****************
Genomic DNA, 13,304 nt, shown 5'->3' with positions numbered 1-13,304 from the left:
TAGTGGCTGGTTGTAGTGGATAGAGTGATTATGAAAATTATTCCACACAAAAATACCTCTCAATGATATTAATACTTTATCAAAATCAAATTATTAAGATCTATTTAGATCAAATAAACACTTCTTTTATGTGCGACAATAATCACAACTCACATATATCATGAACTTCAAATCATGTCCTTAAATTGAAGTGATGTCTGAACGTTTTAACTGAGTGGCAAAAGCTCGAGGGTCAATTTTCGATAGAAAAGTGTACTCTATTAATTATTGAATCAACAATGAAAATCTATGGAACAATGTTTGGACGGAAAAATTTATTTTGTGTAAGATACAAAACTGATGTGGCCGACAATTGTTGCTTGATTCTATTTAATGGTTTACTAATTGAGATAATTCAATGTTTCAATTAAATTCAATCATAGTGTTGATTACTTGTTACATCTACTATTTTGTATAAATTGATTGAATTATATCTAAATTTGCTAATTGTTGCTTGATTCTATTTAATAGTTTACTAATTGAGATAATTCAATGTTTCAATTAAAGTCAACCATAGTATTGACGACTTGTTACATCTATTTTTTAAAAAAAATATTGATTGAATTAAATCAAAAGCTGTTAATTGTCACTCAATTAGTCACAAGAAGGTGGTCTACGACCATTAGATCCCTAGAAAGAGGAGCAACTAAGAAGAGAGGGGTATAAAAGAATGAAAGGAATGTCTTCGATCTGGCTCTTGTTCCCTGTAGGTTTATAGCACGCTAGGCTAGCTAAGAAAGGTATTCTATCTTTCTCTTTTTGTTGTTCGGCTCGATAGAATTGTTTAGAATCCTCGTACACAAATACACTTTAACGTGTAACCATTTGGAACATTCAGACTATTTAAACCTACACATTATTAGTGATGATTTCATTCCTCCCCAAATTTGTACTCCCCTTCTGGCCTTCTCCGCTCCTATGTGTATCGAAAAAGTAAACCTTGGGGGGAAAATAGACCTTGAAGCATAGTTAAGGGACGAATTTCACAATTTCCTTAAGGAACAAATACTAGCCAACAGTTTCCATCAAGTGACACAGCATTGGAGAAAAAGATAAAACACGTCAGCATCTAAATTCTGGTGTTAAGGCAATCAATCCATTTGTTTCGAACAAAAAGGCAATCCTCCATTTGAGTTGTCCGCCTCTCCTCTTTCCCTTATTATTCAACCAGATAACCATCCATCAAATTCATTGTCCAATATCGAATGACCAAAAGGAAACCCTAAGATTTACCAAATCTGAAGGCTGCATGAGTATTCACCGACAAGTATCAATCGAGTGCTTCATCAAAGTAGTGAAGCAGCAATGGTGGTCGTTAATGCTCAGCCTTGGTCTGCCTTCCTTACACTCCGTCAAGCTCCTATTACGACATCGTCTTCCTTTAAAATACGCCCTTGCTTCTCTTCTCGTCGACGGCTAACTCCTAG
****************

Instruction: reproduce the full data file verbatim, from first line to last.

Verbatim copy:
Genomic DNA, 13,304 nt, shown 5'->3' with positions numbered 1-13,304 from the left:
TAGTGGCTGGTTGTAGTGGATAGAGTGATTATGAAAATTATTCCACACAAAAATACCTCTCAATGATATTAATACTTTATCAAAATCAAATTATTAAGATCTATTTAGATCAAATAAACACTTCTTTTATGTGCGACAATAATCACAACTCACATATATCATGAACTTCAAATCATGTCCTTAAATTGAAGTGATGTCTGAACGTTTTAACTGAGTGGCAAAAGCTCGAGGGTCAATTTTCGATAGAAAAGTGTACTCTATTAATTATTGAATCAACAATGAAAATCTATGGAACAATGTTTGGACGGAAAAATTTATTTTGTGTAAGATACAAAACTGATGTGGCCGACAATTGTTGCTTGATTCTATTTAATGGTTTACTAATTGAGATAATTCAATGTTTCAATTAAATTCAATCATAGTGTTGATTACTTGTTACATCTACTATTTTGTATAAATTGATTGAATTATATCTAAATTTGCTAATTGTTGCTTGATTCTATTTAATAGTTTACTAATTGAGATAATTCAATGTTTCAATTAAAGTCAACCATAGTATTGACGACTTGTTACATCTATTTTTTAAAAAAAATATTGATTGAATTAAATCAAAAGCTGTTAATTGTCACTCAATTAGTCACAAGAAGGTGGTCTACGACCATTAGATCCCTAGAAAGAGGAGCAACTAAGAAGAGAGGGGTATAAAAGAATGAAAGGAATGTCTTCGATCTGGCTCTTGTTCCCTGTAGGTTTATAGCACGCTAGGCTAGCTAAGAAAGGTATTCTATCTTTCTCTTTTTGTTGTTCGGCTCGATAGAATTGTTTAGAATCCTCGTACACAAATACACTTTAACGTGTAACCATTTGGAACATTCAGACTATTTAAACCTACACATTATTAGTGATGATTTCATTCCTCCCCAAATTTGTACTCCCCTTCTGGCCTTCTCCGCTCCTATGTGTATCGAAAAAGTAAACCTTGGGGGGAAAATAGACCTTGAAGCATAGTTAAGGGACGAATTTCACAATTTCCTTAAGGAACAAATACTAGCCAACAGTTTCCATCAAGTGACACAGCATTGGAGAAAAAGATAAAACACGTCAGCATCTAAATTCTGGTGTTAAGGCAATCAATCCATTTGTTTCGAACAAAAAGGCAATCCTCCATTTGAGTTGTCCGCCTCTCCTCTTTCCCTTATTATTCAACCAGATAACCATCCATCAAATTCATTGTCCAATATCGAATGACCAAAAGGAAACCCTAAGATTTACCAAATCTGAAGGCTGCATGAGTATTCACCGACAAGTATCAATCGAGTGCTTCATCAAAGTAGTGAAGCAGCAATGGTGGTCGTTAATGCTCAGCCTTGGTCTGCCTTCCTTACACTCCGTCAAGCTCCTATTACGACATCGTCTTCCTTTAAAATACGCCCTTGCTTCTCTTCTCGTCGACGGCTAACTCCTAG